Again, all five stories ignored a topic of clear interest to those present. In fact, the stories from across the state were so similar that they could have been written by one person, with the other four just rearranging paragraphs and rewording sentences.
Since the media were oblivious to issues that actually affect people’s lives, I wrote an op-ed and sent it to the three largest papers. Two didn’t respond; but Tod Robberson, editorial page editor of the St. Louis Post-Dispatch, wrote back that it was their “policy” to not run op-ed pieces by candidates. Nevertheless, he invited me to trim my piece to under 300 words and send it to him, which I promptly did. It never ran.
Then, a few days later, the same editor penned an editorial on “Choosing the Best Candidate” (9/27/18), which described the painstaking effort his staff goes through to interview candidates, how staff are verbally abused by candidates, and their internal struggles to be fair to all. He even claimed that they “bring in as many candidates as we can” to interview. What he did not say was that invitations only go to “viable” candidates—a press industry buzzword for those approved by major parties (and backed by corporate money).
Later, the Post-Dispatch (10/10/18) published its endorsement of the Democrat for a series of vacuous reasons: That candidate is a Certified Public Accountant (not required for the office), “exposes corruption” (part of the job) and applies “consistently high accountability standards” (what state auditor does not?). The endorsement bemoaned the failure of the Republican to show up for an interview (thereby admitting that the endorsement was based on a single interview), but didn’t mention the paper’s failure to invite other candidates.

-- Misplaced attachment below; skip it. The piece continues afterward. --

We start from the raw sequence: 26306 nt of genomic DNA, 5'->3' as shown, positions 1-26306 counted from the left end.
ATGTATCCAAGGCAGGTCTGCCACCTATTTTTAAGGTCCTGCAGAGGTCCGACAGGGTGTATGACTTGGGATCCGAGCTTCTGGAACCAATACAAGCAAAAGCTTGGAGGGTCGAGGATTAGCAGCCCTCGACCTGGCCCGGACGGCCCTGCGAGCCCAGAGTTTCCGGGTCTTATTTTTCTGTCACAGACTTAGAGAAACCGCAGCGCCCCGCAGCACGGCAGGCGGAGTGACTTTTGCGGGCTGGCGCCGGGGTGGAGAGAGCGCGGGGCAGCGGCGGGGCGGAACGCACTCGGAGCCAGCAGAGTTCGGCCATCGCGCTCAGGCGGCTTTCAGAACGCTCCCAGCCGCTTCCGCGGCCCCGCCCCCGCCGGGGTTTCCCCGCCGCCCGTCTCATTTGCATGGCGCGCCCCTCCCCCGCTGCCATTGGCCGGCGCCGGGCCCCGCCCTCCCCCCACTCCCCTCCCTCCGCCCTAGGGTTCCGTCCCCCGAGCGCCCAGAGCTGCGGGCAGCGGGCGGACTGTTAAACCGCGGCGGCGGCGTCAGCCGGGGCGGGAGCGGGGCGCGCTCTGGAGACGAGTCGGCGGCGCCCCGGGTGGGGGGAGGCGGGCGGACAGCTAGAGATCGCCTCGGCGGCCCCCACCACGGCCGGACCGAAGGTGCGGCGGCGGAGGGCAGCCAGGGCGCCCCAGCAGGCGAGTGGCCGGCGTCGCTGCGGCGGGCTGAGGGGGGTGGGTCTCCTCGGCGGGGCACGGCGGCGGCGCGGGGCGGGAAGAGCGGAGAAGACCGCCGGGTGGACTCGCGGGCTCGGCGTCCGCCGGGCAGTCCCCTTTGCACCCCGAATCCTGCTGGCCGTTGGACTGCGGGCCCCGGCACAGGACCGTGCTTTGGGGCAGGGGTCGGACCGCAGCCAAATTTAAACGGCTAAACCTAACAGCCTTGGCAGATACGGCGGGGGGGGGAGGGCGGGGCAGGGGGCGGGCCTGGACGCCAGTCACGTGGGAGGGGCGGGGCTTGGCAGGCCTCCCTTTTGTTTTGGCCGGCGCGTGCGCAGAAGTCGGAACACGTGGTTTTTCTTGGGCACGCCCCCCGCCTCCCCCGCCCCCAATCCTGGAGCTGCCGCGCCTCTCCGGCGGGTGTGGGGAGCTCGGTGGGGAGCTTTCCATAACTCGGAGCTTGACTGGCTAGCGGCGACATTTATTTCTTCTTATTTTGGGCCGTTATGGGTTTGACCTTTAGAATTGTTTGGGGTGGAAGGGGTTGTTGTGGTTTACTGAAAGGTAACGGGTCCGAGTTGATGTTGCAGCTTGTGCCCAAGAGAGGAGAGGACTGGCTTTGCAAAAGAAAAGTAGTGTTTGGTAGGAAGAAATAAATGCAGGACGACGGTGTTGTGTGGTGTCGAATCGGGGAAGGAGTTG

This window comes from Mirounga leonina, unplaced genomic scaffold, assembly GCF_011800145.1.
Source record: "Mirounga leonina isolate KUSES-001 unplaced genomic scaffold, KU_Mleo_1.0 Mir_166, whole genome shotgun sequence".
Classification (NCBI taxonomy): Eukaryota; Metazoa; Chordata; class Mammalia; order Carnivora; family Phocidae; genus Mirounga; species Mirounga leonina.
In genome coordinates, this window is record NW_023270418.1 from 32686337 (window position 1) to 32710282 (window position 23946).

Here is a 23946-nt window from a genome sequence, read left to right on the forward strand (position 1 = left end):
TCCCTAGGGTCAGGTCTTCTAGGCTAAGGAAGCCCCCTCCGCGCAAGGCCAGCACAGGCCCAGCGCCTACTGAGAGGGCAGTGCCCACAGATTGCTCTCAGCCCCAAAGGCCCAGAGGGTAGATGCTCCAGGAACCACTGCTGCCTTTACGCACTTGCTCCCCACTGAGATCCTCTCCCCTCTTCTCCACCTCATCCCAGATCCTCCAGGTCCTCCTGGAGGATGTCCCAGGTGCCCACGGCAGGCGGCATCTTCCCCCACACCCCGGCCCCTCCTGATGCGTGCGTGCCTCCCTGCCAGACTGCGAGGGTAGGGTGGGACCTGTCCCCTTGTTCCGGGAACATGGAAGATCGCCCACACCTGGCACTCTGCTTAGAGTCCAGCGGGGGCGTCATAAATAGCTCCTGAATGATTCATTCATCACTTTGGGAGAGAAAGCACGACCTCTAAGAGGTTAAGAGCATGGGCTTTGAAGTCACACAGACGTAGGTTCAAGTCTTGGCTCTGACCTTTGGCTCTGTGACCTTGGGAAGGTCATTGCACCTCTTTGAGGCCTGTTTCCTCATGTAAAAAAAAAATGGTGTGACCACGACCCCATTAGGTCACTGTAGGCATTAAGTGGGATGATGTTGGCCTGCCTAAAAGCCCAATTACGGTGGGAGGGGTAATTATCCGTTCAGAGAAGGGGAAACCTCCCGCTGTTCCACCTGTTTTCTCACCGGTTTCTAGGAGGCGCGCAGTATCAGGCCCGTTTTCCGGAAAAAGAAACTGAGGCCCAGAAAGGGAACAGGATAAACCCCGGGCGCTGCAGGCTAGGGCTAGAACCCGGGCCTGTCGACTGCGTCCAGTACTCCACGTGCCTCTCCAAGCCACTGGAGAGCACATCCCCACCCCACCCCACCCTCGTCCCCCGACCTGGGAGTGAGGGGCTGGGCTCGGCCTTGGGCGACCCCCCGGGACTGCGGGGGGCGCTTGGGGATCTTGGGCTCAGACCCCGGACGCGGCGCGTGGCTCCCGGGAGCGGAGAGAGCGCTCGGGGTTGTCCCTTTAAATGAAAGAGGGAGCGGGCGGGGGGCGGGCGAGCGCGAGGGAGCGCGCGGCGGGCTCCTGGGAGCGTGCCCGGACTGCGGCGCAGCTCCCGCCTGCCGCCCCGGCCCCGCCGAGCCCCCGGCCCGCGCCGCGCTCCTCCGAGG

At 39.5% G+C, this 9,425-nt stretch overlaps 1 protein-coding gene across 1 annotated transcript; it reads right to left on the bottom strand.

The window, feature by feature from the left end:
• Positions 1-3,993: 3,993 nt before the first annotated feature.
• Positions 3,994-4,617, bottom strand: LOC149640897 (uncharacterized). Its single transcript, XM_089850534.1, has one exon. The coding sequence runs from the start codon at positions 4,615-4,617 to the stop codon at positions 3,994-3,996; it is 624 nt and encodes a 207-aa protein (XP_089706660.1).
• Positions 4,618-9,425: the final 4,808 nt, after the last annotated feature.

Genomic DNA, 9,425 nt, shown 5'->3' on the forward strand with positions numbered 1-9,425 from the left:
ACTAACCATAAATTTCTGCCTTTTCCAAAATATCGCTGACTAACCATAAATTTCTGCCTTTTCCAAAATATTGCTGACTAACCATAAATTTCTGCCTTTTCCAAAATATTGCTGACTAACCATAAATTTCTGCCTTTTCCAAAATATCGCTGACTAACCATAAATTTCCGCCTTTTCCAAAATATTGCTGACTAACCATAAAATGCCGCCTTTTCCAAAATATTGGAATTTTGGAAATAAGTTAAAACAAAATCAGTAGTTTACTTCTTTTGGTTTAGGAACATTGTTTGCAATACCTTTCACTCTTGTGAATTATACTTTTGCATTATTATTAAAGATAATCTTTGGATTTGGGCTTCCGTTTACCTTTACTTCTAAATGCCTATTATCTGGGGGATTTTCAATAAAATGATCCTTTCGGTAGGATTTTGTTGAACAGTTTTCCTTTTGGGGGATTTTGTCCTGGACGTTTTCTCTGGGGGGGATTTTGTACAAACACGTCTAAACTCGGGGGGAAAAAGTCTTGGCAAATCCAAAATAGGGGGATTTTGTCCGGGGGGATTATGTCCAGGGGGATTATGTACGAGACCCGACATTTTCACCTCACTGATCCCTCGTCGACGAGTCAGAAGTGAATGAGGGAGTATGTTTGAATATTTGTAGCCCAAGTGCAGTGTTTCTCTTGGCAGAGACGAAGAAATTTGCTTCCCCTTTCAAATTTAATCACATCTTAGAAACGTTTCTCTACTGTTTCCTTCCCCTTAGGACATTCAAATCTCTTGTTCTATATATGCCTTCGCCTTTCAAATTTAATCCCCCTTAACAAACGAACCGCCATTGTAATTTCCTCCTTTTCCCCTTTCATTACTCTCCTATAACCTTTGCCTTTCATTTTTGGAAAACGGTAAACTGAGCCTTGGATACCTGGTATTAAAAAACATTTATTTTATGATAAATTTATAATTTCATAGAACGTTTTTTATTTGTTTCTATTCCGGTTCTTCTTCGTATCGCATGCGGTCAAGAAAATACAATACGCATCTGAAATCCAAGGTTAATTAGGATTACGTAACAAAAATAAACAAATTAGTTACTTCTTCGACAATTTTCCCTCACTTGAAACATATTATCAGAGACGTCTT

The next day, I attended a forum for candidates for the US Senate from Missouri. Only Green Party candidate Jo Crain and Independent candidate Craig O’Dear showed up. In the audience, I recognized Don Corrigan, who wrote the article on the September state auditor’s debate in the West End Word. We know each other, because he has invited me multiple times to speak about environmental politics to the class on political journalism he teaches at Webster University.
Afterwards, I went up to him, shook hands, and told him that “it might be difficult for you to write an article about the debate tonight.”
“Why’s that?” he asked.
“Because neither of the candidates berated each other; they responded to important issues; and, they are not from the moneyed parties.” I let him know that I was quite disappointed at the way he said nothing regarding three candidates when writing about the auditor’s debate.
“There just wasn’t room. I’m really sorry,” he apologized.
“‘Not room?’ Instead of going into detail about the personal attacks, you might have given one sentence to an issue brought up by each of the other candidates.”
“I’m sorry,” he repeated. “But we need to write about what interests our readers, and they just want to know what the Democrats and Republicans say.”
Imagine that! Those who read US newspapers in 2018 apparently have no interest in Medicare for All, being poisoned by Roundup, or whether their friends and family members do jail time for smoking weed. Either local reporters think readers are on the edge of their seats waiting to hear about residency requirements for their state auditor, or they know that their editor will squash stories that give space to candidates who don’t buy expensive ads in their paper.
I just told him, “I feel the pain you endure.”